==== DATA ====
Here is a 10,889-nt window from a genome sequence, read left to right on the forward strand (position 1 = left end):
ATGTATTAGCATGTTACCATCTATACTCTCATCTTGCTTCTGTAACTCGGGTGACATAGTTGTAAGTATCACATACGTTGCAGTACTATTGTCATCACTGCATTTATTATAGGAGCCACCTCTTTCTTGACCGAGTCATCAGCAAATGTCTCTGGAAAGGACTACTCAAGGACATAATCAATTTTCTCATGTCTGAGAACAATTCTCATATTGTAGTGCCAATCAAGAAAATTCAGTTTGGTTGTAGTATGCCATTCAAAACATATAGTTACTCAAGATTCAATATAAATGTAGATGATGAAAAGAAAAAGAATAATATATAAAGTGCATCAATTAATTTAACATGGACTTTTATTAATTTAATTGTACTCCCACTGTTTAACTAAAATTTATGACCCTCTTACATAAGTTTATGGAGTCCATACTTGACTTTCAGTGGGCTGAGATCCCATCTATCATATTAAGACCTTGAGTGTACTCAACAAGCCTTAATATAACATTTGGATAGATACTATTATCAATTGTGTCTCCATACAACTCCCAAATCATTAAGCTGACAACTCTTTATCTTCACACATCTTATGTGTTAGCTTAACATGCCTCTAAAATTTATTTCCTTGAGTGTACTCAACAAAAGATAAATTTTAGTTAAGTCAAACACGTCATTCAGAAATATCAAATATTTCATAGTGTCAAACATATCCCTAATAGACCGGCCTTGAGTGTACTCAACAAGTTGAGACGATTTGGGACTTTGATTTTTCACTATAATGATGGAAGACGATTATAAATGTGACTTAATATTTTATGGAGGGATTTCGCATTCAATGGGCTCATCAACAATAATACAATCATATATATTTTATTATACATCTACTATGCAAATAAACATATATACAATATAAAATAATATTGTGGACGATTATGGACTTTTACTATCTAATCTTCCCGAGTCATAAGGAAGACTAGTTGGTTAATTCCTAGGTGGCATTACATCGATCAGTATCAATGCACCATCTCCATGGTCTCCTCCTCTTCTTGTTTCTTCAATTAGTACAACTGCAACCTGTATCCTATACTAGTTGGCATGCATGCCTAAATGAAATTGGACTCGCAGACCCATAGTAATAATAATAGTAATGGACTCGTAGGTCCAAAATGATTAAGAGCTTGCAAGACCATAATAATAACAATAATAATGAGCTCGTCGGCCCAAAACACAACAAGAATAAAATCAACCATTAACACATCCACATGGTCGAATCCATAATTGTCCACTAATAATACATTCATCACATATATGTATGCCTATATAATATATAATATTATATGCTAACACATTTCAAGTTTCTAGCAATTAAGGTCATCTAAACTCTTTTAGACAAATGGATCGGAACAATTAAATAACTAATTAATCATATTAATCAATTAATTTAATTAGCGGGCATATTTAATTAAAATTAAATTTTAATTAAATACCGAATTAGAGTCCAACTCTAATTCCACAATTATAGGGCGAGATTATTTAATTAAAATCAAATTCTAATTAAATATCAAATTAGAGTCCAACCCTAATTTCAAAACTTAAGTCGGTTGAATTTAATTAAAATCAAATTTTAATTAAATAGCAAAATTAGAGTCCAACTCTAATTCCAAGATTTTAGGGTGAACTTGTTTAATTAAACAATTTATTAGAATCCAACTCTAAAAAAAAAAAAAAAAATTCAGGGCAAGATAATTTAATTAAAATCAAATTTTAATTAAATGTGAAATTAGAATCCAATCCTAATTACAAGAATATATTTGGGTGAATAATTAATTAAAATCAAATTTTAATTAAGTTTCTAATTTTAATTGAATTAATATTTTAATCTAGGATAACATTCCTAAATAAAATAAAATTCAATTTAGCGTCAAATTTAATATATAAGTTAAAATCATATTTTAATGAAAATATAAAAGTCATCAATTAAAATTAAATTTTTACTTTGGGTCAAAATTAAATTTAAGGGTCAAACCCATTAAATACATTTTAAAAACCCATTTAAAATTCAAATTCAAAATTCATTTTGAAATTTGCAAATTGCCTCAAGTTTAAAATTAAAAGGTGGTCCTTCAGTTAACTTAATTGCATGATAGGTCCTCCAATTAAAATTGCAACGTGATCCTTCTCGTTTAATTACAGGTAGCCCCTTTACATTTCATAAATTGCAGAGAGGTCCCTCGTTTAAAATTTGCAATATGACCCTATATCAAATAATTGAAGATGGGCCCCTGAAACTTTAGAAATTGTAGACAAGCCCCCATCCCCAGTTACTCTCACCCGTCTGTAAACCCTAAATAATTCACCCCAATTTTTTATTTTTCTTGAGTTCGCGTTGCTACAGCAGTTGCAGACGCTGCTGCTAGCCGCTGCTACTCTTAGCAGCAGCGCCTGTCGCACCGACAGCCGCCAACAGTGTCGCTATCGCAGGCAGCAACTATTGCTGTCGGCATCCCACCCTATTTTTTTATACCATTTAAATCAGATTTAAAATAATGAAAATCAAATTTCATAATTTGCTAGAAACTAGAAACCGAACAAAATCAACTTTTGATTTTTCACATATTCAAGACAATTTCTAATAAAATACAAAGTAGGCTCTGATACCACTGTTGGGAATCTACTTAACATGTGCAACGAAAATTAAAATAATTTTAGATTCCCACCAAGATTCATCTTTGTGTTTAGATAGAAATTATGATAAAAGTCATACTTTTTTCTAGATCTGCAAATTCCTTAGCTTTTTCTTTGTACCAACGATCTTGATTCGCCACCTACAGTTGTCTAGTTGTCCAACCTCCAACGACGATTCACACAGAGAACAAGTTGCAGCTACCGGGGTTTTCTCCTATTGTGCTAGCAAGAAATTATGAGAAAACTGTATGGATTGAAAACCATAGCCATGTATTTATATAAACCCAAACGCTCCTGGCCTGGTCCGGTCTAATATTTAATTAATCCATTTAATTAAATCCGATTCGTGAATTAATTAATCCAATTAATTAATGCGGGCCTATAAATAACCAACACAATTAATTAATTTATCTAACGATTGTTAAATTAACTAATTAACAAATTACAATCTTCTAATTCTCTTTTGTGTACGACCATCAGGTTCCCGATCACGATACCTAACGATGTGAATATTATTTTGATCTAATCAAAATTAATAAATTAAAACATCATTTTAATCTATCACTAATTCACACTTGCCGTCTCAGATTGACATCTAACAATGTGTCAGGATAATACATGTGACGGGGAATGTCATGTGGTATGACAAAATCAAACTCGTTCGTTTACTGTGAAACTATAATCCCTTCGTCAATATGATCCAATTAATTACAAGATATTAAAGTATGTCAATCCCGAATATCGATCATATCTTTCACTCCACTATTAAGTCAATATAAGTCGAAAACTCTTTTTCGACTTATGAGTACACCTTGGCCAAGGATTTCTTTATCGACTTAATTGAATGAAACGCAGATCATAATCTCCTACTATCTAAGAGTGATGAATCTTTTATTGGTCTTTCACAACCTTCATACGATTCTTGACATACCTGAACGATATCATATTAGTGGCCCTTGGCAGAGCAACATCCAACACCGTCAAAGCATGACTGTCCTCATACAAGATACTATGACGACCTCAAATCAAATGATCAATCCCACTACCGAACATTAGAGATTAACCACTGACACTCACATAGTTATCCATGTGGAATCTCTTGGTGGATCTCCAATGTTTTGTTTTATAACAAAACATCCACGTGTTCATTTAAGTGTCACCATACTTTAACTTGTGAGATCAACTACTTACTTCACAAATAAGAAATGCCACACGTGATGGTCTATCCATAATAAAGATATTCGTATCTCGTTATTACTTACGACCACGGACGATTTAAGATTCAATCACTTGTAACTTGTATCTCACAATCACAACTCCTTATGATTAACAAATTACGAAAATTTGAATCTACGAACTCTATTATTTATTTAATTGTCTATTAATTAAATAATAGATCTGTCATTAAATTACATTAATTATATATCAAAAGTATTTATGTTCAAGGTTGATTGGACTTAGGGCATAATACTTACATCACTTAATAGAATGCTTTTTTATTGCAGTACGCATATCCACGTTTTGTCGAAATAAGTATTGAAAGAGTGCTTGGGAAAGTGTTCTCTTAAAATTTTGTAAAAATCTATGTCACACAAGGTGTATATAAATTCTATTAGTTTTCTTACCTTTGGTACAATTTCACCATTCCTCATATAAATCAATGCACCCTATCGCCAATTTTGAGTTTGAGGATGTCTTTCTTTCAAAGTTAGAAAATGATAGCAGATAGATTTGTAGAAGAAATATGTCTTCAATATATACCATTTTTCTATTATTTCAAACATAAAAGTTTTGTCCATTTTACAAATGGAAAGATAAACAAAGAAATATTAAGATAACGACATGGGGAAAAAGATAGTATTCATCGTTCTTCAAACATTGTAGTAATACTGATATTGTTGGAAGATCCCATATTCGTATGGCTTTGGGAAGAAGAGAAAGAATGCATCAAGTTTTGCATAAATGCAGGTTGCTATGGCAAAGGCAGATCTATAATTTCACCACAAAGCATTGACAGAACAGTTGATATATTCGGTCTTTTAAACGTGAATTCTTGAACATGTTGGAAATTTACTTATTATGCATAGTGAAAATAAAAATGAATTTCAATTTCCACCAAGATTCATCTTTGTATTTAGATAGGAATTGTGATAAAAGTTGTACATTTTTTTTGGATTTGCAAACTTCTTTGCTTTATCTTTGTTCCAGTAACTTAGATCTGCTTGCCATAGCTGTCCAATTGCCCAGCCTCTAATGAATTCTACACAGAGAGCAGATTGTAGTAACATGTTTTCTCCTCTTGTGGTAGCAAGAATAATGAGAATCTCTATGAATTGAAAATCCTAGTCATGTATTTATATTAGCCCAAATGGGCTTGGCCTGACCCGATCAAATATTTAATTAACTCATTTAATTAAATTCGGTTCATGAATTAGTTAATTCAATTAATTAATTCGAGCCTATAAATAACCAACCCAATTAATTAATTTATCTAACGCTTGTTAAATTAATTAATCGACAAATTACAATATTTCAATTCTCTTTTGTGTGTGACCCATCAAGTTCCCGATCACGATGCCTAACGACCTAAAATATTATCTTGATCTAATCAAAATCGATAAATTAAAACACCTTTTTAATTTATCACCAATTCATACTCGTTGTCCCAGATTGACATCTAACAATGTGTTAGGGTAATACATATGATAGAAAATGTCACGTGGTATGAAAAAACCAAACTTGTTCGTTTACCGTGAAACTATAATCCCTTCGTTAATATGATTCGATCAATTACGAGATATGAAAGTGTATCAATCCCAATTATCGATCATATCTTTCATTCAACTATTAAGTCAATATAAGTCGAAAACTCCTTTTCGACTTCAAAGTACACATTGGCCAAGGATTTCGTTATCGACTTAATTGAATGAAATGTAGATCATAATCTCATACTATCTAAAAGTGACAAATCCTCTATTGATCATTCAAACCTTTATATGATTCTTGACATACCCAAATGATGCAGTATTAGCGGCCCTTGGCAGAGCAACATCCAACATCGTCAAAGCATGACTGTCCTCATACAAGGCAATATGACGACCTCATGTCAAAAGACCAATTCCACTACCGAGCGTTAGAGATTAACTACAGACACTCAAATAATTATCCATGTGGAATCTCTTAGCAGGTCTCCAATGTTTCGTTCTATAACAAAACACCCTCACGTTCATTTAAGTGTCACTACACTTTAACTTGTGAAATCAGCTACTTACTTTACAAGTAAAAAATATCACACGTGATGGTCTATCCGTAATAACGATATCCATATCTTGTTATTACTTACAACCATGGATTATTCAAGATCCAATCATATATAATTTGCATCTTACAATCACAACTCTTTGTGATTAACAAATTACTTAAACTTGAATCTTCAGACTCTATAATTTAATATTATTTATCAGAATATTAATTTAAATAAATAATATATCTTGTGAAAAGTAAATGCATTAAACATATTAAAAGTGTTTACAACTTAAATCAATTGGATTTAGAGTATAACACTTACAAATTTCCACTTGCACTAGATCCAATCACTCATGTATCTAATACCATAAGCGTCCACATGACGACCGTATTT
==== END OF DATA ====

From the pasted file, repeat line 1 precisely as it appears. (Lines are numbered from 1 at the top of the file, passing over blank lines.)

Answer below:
Here is a 10,889-nt window from a genome sequence, read left to right on the forward strand (position 1 = left end):